My Future My Plan is a transition planning resource can be used to engage groups of students with disabilities, their families, and professionals in the transition planning process. It includes a video, video discussion guide, a planning and resource book for students, and a guide to the book for family members and teachers. My Future My Plan encourages students to take a lead role in planning the life they want after high school. The award-winning resource was developed in collaboration with the National Center on Secondary Education and Transition at the Institute on Community Integration (UCEDD), University of Minnesota. It is availalbe with close captions, in Spanish and English language versions, with audio descriptions for people with low vision, and in large print and braille editions. The student workbook contains over 300 pages of useful information and photocopyable forms including a sample IEP.
My Future My Plan: Workbook & Family/Teacher
Workbook for Students
The student workbook starts off with a series
of questions to help students figure out what
their visions is for their future. In the chapters
that follow, students and their families can
look up more information and ideas on the areas
where they have questions.
There are many topics covered in the workbook.
It is not meant to be read cover to cover, it
is meant to be used to help answer questions
when they come up. Selected topics in the workbook
include: self-advocacy; legal rights; the IEP
and the transition team; how to explore career
options, finding career and job training resources,
college and vocational school; adult services;
health and health services, transportation; and
The workbook includes several profiles of students
with a range of disabilities that share how they
planned for the different areas of their futures.
Much of each of these stories are told in the
student’s own words.
Forty pages of forms from the student workbook
are gathered in one, easy to use, section. These
forms can be reproduced over and over again for
use with one or multiple students.
The guide for family members and teachers offers
suggestions on how to work with the student to
use the workbook. The guide outlines specific
action steps that family members and teachers
can take to support students with disabilities
who are planning for the future.
This guide, like the workbook, is not meant
to be read cover-to-cover. Each section provides
important information on different areas of the
transition planning. The guide also includes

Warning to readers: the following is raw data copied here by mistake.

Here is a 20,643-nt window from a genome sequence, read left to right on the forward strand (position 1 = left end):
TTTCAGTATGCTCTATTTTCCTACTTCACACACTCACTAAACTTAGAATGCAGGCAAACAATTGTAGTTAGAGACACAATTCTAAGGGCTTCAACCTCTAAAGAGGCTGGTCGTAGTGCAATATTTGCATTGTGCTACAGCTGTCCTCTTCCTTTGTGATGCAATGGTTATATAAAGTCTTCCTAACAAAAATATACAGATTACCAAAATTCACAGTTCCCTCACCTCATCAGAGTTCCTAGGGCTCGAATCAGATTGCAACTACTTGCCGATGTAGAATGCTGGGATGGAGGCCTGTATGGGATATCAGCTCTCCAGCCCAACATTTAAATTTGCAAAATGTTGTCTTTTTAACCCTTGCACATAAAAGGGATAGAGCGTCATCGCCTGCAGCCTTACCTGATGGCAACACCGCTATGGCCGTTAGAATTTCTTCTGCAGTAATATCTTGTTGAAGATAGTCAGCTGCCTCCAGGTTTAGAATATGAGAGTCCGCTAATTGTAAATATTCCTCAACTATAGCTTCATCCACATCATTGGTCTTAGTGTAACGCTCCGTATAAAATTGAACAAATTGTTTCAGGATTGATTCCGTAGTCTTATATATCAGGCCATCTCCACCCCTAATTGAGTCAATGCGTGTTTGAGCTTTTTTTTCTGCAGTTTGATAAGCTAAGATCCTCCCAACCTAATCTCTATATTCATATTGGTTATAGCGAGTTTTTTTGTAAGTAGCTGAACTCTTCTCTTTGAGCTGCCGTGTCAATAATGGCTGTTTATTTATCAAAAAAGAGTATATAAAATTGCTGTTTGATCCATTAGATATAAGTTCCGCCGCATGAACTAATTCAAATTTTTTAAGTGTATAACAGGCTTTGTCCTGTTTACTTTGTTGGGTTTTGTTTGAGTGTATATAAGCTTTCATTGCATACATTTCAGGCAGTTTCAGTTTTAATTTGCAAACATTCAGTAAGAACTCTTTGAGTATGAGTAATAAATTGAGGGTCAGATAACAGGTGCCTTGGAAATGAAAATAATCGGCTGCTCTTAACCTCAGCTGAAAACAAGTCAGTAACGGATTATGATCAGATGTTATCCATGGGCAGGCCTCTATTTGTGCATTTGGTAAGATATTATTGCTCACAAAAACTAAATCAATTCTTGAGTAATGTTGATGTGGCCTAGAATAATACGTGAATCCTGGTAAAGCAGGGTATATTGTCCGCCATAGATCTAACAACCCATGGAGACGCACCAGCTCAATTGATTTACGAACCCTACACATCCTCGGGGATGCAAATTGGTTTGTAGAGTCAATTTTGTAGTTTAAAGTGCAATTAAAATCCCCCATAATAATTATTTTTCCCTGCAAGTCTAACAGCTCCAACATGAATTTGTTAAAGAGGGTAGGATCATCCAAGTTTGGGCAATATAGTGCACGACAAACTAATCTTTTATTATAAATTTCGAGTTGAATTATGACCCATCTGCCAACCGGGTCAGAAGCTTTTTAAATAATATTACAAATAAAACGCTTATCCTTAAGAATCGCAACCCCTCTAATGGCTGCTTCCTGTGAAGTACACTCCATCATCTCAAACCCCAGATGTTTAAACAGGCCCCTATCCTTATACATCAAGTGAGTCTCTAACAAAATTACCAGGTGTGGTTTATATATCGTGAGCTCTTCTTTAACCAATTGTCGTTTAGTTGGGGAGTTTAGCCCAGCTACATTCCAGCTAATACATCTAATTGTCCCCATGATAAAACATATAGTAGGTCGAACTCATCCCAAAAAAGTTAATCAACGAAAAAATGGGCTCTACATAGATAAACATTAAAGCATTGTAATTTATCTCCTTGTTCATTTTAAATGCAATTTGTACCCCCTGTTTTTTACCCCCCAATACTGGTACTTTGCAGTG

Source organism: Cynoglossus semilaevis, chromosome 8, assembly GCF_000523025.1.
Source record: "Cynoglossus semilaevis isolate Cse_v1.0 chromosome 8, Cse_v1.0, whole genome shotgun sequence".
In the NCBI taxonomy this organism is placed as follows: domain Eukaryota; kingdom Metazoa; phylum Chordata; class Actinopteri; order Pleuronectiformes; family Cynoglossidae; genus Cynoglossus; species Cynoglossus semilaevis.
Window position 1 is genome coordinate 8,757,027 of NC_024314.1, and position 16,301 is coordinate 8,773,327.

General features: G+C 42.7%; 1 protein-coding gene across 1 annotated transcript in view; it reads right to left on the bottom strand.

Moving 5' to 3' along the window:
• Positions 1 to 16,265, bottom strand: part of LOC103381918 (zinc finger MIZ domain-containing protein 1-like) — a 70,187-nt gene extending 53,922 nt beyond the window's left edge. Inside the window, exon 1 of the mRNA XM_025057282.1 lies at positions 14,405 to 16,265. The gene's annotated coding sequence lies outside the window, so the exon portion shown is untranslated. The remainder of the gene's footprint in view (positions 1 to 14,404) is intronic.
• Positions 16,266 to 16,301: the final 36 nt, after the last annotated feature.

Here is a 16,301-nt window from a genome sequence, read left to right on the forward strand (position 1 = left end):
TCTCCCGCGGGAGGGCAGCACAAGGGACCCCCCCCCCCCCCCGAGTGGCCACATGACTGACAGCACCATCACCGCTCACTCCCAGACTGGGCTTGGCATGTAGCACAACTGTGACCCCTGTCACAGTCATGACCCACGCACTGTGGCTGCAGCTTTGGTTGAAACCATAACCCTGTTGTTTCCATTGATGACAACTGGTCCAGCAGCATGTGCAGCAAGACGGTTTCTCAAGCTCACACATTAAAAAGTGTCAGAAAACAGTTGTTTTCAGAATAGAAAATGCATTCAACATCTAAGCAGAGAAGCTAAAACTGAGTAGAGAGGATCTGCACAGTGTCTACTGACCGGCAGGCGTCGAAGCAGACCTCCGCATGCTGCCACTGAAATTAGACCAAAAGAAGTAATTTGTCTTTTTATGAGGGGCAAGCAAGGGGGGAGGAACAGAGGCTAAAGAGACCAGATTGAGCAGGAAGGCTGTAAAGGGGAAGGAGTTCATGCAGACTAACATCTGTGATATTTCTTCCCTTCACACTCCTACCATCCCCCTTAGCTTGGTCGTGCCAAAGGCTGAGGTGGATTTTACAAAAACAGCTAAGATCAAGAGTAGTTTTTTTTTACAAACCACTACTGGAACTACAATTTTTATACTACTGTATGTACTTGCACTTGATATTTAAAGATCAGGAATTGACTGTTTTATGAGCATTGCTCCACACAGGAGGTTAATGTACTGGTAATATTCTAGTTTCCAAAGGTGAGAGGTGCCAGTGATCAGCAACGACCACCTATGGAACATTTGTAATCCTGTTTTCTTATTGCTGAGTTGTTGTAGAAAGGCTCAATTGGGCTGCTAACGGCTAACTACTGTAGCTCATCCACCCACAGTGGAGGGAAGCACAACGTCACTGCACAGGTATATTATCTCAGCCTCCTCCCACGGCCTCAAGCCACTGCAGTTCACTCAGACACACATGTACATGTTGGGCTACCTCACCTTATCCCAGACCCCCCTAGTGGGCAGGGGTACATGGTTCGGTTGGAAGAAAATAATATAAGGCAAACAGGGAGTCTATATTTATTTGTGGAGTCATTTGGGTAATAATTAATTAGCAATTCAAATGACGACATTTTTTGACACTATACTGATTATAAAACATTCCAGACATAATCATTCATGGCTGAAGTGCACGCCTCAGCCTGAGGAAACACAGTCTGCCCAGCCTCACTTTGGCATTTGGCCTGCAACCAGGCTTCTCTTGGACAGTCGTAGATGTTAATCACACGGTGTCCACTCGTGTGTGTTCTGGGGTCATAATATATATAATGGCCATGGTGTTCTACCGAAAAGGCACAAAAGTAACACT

a special section of supplements for the families
with topics such as: letter writing; talking
with service providers, and estate planning.
Nine letters that parents can use to help advocate
for their child's needs from section B of the
family member/teacher guide can be reproduced
over and over again for use
in trainings or workshops with parents.
My Future My Plan: Videotape
This 30 minute videotape shows the stories
of three inspiring students: Brandon, Frances, and
Peter - and how they overcome barriers to achieve their
goals. Their stories of determination motivate students
to explore their own options for the future and achieve
This videotape is available:
• English and Spanish Language versions
• With audio descriptions for the visually
• With closed and open captions for the hearing
More about the stories in the video:
Brandon is a young man with dyslexia and dysgraphia who has worked hard to
get from high school to college. Brandon lives in Greensboro, North Carolina.
In Brandon’s story, the topics covered are: accepting you disability;
putting your goals in your IEP plan; if college is a goal; make sure you’re
taking the classes that can help you get to college, talking with your teachers;
parents and how they can help; speaking up for what you want; planning early;
and getting services at college.
Frances is a young woman with a mild learning disability that affects her writing
and her math skills. Frances lives in East Los Angeles, California. In Frances’ story,
the topics covered are: speaking up for yourself; school-to-work services and
training; finding the right programs for you; planning early; and staying in
Peter is a young man with Down syndrome. He lives in Southern Virginia. Because
Peter has a limited ability to read, write, and speak, Peter depends on the
people around him to help him reach his goals. In Peter’s story, the
topics covered are: starting your transition planning as early as possible – even
in Middle school; asking questions during the IEP; getting work experience
while you’re still in school; visiting adult service providers before
you graduate; getting government assistance; your rights.
My Future My Plan: Community Event
In conjunction with the "My
Future My Plan" materials, State of the
Art, Inc. has developed a free community event
planning guide to show individuals and groups
how to coordinate a transition planning focused
event in their area. A community event is a great
way to encourage early transition planning for
youth with disabilities by building local awareness
and connecting youth and their families to local